November 2, 2011 // Local

All are welcome at the Lord’s table:

Diocese takes a new look at ministering to the disabled

By Kay Cozad

FORT WAYNE — Catholics come in all shapes and sizes, with myriad abilities and challenges. Many times those challenges have inhibited faith formation and participation within the Church. Current statistics show that only 30 percent of the disabled population attend Mass on a regular basis.

The Diocese of Fort Wayne-South Bend, under the tutelage of Bishop Kevin C. Rhoades, has recently begun an initiative to investigate the needs of the Catholic disabled population.

Secretariat for Evangelization and Special Ministries Mary Glowaski has been charged with forming a ministry for the disabled, and says, “This initiative is about changing our vision. Our Catholic communities are impoverished without the gifts the disabled have to bring and share.”

Globally, says Glowaski, the United States Conference of Catholic Bishops (USCCB) has a long history of working with the National Catholic Partnership on Disability (NCPD). “The primary goal of the NCPD is to foster full and meaningful participation of the disabled in our faith community,” she says. To accomplish that locally will require a gentle and deliberate movement.

While a few parishes across the diocese offer retreats for persons with disabilities, catechesis for special-needs children and interpreters for the deaf, this new initiative will challenge each of the 80 parishes to promote and support inclusion for all no matter the limitation. Glowaski says, “The disabled have lots of abilities. The goal of this ministry is to make sure we’re seeing each other, but also to capatalize on their gifts for benefit of all. … It’s not about us just doing something for them, it’s about their unique knowledge and experience of God that we need.”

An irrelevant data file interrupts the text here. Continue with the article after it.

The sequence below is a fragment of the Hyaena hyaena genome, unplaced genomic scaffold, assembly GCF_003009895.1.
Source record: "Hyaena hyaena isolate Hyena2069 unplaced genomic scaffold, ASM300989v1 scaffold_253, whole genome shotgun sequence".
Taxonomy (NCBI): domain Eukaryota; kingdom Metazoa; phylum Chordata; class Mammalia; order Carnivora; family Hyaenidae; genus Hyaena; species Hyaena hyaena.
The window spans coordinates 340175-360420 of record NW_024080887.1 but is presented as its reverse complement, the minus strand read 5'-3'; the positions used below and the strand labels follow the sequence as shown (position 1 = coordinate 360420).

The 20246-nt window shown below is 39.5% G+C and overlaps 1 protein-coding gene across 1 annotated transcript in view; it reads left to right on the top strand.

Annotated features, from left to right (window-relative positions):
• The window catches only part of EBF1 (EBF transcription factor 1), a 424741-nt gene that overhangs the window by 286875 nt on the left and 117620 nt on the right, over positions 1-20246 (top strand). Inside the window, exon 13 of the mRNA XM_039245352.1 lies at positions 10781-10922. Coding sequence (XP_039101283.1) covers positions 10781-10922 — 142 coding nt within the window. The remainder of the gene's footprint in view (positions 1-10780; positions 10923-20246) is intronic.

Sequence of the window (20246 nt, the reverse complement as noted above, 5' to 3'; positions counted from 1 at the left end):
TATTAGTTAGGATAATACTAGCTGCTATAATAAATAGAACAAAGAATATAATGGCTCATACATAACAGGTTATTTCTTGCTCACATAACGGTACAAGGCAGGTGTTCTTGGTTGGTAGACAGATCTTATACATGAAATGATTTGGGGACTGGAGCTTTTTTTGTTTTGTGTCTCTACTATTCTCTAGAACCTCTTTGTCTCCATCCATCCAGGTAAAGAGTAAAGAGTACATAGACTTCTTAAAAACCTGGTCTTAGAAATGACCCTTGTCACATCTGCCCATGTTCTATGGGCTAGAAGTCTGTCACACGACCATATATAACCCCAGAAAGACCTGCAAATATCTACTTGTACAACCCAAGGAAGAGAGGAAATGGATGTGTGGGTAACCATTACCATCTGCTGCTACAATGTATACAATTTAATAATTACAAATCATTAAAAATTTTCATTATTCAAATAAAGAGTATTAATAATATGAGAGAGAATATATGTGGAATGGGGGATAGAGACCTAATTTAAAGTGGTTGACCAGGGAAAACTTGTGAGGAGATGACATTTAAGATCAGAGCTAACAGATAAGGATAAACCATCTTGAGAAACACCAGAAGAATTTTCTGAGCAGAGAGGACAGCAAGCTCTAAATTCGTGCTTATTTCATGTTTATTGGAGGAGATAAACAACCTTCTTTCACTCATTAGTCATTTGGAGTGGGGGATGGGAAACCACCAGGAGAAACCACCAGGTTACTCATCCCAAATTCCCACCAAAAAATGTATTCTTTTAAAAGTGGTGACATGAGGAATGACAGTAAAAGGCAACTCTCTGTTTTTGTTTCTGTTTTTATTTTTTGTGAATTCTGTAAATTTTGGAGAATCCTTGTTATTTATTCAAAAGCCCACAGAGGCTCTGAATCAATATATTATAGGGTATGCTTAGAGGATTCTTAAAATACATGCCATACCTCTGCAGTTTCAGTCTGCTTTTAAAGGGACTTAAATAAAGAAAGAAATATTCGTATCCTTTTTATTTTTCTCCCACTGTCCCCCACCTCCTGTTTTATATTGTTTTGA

Disabilities that may limit participation include physical, mental, emotional, psychological and spiritual. But reaching out to the broken is living the Gospel, says Glowaski. “We’re all broken. Some can navigate without a great deal of help and some need more help.”

The initiative is not a specific program but rather a changing of the vision of the Catholic faith community in the diocese. The first step challenges each parish to identify their disabled and where they are. The parishes and pastors will be asked to identify their strengths, then extend an invitation to participate to those identified as disabled in the community. Areas of church participation may include parish council, Eucharistic ministry, proclaiming the Gospel, greeting and much more.

“The question is, ‘How can we extend the invitation to the disabled to minister in this way?’ … This is no new ministry. It is an extension of Christ’s ministry in the Church,” says Glowaski, adding, this requires that each person look into his or her own heart and ask, “What can I do and who can I be for the disabled in my life,” then extend that to the broader faith community.

“It’s about relationship,” says Glowaski. “Anyone who ministers to the disabled or homebound says they receive much more from the relationship than what they give!”

The Diocese of Fort Wayne-South Bend has begun this important work with meetings between Glowaski and the religious education directors and school principals. She intends to build resources for the disabled such as catechesis, with training from the NCPD. Glowaski will be available to walk each parish through the training process.

The disabled population has also been included in the Catholics Come Home campaign, which will invite inactive Catholics back to the Church Dec. 17 through Jan. 31.

About the initiative Glowaski says, “God calls us to be people with brave hearts. Just because we don’t know what to do, doesn’t mean we wash our hands of them. We do what we do best — we love people, because Jesus loved us first.”

She concludes, “It’s about changing hearts — our hearts. Then we see through the eyes of faith. When I see you through the lens of faith, I see Christ in you. And who doesn’t want to be with Christ?”

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